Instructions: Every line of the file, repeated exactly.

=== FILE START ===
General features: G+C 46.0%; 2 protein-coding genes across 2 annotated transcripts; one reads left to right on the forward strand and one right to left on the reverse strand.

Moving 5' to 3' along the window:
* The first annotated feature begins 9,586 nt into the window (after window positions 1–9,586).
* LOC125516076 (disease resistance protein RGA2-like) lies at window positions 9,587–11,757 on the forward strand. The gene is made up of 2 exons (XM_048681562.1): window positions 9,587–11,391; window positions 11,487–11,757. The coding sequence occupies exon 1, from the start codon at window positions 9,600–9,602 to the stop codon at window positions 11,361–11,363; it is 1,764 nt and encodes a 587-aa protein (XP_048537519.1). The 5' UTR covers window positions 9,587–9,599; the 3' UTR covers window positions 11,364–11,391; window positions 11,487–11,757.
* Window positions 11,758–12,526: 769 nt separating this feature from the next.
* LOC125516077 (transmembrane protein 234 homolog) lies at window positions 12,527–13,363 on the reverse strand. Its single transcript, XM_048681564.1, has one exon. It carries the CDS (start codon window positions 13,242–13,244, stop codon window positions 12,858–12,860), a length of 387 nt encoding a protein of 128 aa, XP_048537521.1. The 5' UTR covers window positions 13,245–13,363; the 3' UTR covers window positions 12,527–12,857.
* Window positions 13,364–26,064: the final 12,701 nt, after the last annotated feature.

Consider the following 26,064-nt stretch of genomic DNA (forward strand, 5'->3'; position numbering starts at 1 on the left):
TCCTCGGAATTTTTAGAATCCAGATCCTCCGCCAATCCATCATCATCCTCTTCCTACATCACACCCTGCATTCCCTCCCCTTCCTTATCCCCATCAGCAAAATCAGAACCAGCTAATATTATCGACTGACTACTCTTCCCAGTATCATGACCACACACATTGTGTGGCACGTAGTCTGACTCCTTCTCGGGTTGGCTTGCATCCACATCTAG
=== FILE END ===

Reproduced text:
General features: G+C 46.0%; 2 protein-coding genes across 2 annotated transcripts; one reads left to right on the forward strand and one right to left on the reverse strand.

Moving 5' to 3' along the window:
* The first annotated feature begins 9,586 nt into the window (after window positions 1–9,586).
* LOC125516076 (disease resistance protein RGA2-like) lies at window positions 9,587–11,757 on the forward strand. The gene is made up of 2 exons (XM_048681562.1): window positions 9,587–11,391; window positions 11,487–11,757. The coding sequence occupies exon 1, from the start codon at window positions 9,600–9,602 to the stop codon at window positions 11,361–11,363; it is 1,764 nt and encodes a 587-aa protein (XP_048537519.1). The 5' UTR covers window positions 9,587–9,599; the 3' UTR covers window positions 11,364–11,391; window positions 11,487–11,757.
* Window positions 11,758–12,526: 769 nt separating this feature from the next.
* LOC125516077 (transmembrane protein 234 homolog) lies at window positions 12,527–13,363 on the reverse strand. Its single transcript, XM_048681564.1, has one exon. It carries the CDS (start codon window positions 13,242–13,244, stop codon window positions 12,858–12,860), a length of 387 nt encoding a protein of 128 aa, XP_048537521.1. The 5' UTR covers window positions 13,245–13,363; the 3' UTR covers window positions 12,527–12,857.
* Window positions 13,364–26,064: the final 12,701 nt, after the last annotated feature.

Consider the following 26,064-nt stretch of genomic DNA (forward strand, 5'->3'; position numbering starts at 1 on the left):
TCCTCGGAATTTTTAGAATCCAGATCCTCCGCCAATCCATCATCATCCTCTTCCTACATCACACCCTGCATTCCCTCCCCTTCCTTATCCCCATCAGCAAAATCAGAACCAGCTAATATTATCGACTGACTACTCTTCCCAGTATCATGACCACACACATTGTGTGGCACGTAGTCTGACTCCTTCTCGGGTTGGCTTGCATCCACATCTAG